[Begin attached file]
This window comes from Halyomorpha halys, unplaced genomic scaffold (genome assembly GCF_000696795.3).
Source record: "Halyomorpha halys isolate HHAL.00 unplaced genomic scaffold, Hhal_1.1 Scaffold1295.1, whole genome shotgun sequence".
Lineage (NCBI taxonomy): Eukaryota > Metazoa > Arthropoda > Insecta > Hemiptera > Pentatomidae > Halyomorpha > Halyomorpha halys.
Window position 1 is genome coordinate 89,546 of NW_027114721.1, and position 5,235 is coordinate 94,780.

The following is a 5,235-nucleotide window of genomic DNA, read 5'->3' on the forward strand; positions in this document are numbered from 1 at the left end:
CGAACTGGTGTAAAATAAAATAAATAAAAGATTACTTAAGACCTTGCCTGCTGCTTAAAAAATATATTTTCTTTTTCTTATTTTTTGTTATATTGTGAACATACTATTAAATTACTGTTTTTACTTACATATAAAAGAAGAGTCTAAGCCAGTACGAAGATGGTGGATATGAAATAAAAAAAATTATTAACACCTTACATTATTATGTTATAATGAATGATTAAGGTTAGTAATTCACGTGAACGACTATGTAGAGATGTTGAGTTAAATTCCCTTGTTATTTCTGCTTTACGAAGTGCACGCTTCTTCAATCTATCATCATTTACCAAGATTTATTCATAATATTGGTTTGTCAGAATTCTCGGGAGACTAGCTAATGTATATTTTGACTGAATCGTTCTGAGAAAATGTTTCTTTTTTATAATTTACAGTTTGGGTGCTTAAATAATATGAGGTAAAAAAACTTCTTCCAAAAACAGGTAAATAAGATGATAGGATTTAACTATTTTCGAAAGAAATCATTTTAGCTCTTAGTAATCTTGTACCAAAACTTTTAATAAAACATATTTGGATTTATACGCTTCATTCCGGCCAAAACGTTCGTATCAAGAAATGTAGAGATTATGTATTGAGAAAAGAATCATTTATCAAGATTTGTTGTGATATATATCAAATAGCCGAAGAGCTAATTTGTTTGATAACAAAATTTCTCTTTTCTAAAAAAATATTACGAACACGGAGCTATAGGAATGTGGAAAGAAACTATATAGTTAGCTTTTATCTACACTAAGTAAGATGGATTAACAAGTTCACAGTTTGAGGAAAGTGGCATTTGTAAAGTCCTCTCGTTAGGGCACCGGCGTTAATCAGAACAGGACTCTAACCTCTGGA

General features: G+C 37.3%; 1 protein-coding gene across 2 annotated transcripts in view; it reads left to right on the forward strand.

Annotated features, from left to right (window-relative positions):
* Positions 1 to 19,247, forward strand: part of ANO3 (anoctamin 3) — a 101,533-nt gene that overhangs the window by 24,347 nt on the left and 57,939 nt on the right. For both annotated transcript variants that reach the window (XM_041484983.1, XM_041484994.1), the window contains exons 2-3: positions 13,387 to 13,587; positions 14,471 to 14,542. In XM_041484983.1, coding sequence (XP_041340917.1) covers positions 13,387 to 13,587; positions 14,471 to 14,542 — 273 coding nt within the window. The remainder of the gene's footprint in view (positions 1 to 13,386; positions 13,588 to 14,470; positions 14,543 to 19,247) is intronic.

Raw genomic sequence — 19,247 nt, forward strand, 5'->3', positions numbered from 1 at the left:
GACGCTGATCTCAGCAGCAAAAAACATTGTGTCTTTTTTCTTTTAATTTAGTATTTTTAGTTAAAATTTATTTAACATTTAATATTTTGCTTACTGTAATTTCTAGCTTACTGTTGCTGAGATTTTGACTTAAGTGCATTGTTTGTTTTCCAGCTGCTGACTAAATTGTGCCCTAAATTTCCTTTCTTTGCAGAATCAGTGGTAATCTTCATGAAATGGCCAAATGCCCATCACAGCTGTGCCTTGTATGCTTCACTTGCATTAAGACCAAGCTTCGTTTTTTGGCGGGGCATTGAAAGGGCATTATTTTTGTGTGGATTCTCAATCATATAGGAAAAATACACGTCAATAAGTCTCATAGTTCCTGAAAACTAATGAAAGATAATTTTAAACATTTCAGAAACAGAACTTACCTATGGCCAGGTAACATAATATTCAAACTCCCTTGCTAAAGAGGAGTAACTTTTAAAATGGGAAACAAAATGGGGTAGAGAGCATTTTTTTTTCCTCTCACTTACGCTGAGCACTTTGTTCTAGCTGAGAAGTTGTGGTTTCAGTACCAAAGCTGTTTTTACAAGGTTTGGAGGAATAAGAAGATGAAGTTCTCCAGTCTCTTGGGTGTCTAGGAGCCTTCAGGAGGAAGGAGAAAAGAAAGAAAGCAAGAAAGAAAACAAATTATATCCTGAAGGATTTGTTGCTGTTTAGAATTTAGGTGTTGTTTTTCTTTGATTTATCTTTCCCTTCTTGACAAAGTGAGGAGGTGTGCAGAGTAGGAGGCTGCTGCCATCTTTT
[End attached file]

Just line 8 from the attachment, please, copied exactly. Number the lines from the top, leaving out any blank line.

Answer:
Annotated features, from left to right (window-relative positions):